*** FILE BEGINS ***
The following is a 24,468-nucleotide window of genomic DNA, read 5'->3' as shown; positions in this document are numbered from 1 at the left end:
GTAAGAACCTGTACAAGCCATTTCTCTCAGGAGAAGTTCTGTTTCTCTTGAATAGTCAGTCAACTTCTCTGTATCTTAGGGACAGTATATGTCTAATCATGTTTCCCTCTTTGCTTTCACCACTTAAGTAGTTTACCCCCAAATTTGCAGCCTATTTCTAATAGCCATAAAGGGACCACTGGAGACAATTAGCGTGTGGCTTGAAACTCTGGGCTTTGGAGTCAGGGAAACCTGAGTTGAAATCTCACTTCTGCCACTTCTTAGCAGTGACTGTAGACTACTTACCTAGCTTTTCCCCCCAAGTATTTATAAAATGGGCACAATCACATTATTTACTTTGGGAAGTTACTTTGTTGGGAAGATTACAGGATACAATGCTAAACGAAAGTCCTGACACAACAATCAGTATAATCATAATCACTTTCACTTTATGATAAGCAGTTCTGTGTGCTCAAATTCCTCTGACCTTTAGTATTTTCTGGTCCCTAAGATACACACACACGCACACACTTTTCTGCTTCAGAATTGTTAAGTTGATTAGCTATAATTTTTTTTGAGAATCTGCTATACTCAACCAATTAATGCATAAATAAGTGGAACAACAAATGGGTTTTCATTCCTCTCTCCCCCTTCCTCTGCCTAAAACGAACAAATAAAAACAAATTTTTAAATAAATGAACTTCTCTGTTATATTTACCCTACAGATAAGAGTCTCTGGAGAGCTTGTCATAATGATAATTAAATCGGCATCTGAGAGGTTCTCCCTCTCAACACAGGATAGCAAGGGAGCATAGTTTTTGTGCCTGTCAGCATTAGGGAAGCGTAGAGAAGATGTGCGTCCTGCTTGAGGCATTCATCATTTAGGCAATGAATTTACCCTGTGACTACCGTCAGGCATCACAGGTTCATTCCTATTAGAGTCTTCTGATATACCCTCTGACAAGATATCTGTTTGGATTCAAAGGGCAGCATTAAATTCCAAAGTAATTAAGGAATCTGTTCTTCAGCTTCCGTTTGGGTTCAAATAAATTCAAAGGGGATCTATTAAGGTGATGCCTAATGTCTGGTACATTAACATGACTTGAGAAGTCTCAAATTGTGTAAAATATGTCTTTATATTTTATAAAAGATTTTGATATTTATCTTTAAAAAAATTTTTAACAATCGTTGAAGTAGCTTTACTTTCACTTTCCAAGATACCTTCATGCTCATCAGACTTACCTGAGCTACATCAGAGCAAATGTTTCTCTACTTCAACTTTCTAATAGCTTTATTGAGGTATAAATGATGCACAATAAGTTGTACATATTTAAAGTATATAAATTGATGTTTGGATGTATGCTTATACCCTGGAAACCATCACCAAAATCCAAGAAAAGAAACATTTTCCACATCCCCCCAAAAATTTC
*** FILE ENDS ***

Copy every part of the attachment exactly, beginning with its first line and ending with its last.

The following is a 24,468-nucleotide window of genomic DNA, read 5'->3' as shown; positions in this document are numbered from 1 at the left end:
GTAAGAACCTGTACAAGCCATTTCTCTCAGGAGAAGTTCTGTTTCTCTTGAATAGTCAGTCAACTTCTCTGTATCTTAGGGACAGTATATGTCTAATCATGTTTCCCTCTTTGCTTTCACCACTTAAGTAGTTTACCCCCAAATTTGCAGCCTATTTCTAATAGCCATAAAGGGACCACTGGAGACAATTAGCGTGTGGCTTGAAACTCTGGGCTTTGGAGTCAGGGAAACCTGAGTTGAAATCTCACTTCTGCCACTTCTTAGCAGTGACTGTAGACTACTTACCTAGCTTTTCCCCCCAAGTATTTATAAAATGGGCACAATCACATTATTTACTTTGGGAAGTTACTTTGTTGGGAAGATTACAGGATACAATGCTAAACGAAAGTCCTGACACAACAATCAGTATAATCATAATCACTTTCACTTTATGATAAGCAGTTCTGTGTGCTCAAATTCCTCTGACCTTTAGTATTTTCTGGTCCCTAAGATACACACACACGCACACACTTTTCTGCTTCAGAATTGTTAAGTTGATTAGCTATAATTTTTTTTGAGAATCTGCTATACTCAACCAATTAATGCATAAATAAGTGGAACAACAAATGGGTTTTCATTCCTCTCTCCCCCTTCCTCTGCCTAAAACGAACAAATAAAAACAAATTTTTAAATAAATGAACTTCTCTGTTATATTTACCCTACAGATAAGAGTCTCTGGAGAGCTTGTCATAATGATAATTAAATCGGCATCTGAGAGGTTCTCCCTCTCAACACAGGATAGCAAGGGAGCATAGTTTTTGTGCCTGTCAGCATTAGGGAAGCGTAGAGAAGATGTGCGTCCTGCTTGAGGCATTCATCATTTAGGCAATGAATTTACCCTGTGACTACCGTCAGGCATCACAGGTTCATTCCTATTAGAGTCTTCTGATATACCCTCTGACAAGATATCTGTTTGGATTCAAAGGGCAGCATTAAATTCCAAAGTAATTAAGGAATCTGTTCTTCAGCTTCCGTTTGGGTTCAAATAAATTCAAAGGGGATCTATTAAGGTGATGCCTAATGTCTGGTACATTAACATGACTTGAGAAGTCTCAAATTGTGTAAAATATGTCTTTATATTTTATAAAAGATTTTGATATTTATCTTTAAAAAAATTTTTAACAATCGTTGAAGTAGCTTTACTTTCACTTTCCAAGATACCTTCATGCTCATCAGACTTACCTGAGCTACATCAGAGCAAATGTTTCTCTACTTCAACTTTCTAATAGCTTTATTGAGGTATAAATGATGCACAATAAGTTGTACATATTTAAAGTATATAAATTGATGTTTGGATGTATGCTTATACCCTGGAAACCATCACCAAAATCCAAGAAAAGAAACATTTTCCACATCCCCCCAAAAATTTC